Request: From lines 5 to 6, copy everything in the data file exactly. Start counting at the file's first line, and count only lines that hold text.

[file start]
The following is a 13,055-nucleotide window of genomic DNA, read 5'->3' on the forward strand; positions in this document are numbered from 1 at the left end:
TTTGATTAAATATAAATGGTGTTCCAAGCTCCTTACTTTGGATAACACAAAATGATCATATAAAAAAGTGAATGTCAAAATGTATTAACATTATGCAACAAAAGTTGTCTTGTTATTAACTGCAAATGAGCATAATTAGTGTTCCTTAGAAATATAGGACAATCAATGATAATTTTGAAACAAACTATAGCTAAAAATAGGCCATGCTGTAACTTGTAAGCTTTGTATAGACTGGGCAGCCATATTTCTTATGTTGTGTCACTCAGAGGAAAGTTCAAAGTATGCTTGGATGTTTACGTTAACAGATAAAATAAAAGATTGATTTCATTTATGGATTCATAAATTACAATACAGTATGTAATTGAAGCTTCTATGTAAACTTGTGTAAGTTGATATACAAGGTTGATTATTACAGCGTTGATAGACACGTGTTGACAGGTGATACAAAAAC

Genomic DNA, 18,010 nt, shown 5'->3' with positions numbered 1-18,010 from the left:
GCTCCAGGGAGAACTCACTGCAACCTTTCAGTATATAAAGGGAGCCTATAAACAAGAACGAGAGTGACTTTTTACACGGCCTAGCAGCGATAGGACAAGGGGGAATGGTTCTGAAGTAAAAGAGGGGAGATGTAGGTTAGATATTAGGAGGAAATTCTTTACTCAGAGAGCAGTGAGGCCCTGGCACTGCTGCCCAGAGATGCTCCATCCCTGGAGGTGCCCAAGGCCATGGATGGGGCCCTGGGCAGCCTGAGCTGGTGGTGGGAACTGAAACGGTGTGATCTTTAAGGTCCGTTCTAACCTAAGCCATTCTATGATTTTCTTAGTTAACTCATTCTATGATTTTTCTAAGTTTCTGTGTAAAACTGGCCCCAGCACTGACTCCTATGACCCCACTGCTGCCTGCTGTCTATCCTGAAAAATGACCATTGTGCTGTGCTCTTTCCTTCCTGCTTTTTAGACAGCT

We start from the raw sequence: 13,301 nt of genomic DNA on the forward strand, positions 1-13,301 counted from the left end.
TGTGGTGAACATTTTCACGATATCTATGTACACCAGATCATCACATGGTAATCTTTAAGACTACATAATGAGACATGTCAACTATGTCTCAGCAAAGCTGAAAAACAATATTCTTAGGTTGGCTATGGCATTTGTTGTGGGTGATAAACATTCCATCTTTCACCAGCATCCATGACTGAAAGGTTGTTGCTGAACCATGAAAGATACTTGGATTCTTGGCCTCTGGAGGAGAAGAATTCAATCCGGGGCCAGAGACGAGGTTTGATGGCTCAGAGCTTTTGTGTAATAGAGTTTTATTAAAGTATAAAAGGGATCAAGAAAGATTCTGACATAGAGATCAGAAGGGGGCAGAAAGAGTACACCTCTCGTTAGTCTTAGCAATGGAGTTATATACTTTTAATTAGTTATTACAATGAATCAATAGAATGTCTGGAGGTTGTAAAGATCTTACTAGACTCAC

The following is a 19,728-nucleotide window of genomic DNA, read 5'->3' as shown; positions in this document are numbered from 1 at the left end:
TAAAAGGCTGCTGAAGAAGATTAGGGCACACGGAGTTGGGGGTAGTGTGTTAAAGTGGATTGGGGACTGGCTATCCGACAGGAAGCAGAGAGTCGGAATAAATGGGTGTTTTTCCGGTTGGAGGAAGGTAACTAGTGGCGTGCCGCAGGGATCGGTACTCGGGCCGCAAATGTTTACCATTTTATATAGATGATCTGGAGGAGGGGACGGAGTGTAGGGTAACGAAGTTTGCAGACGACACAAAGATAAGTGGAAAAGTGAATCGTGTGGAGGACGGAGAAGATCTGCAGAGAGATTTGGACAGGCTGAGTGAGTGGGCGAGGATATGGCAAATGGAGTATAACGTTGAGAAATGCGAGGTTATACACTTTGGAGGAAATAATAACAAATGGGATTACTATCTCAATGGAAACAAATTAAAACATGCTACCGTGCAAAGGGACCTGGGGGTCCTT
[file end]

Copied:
We start from the raw sequence: 13,301 nt of genomic DNA on the forward strand, positions 1-13,301 counted from the left end.
TGTGGTGAACATTTTCACGATATCTATGTACACCAGATCATCACATGGTAATCTTTAAGACTACATAATGAGACATGTCAACTATGTCTCAGCAAAGCTGAAAAACAATATTCTTAGGTTGGCTATGGCATTTGTTGTGGGTGATAAACATTCCATCTTTCACCAGCATCCATGACTGAAAGGTTGTTGCTGAACCATGAAAGATACTTGGATTCTTGGCCTCTGGAGGAGAAGAATTCAATCCGGGGCCAGAGACGAGGTTTGATGGCTCAGAGCTTTTGTGTAATAGAGTTTTATTAAAGTATAAAAGGGATCAAGAAAGATTCTGACATAGAGATCAGAAGGGGGCAGAAAGAGTACACCTCTCGTTAGTCTTAGCAATGGAGTTATATACTTTTAATTAGTTATTACAATGAATCAATAGAATGTCTGGAGGTTGTAAAGATCTTACTAGACTCAC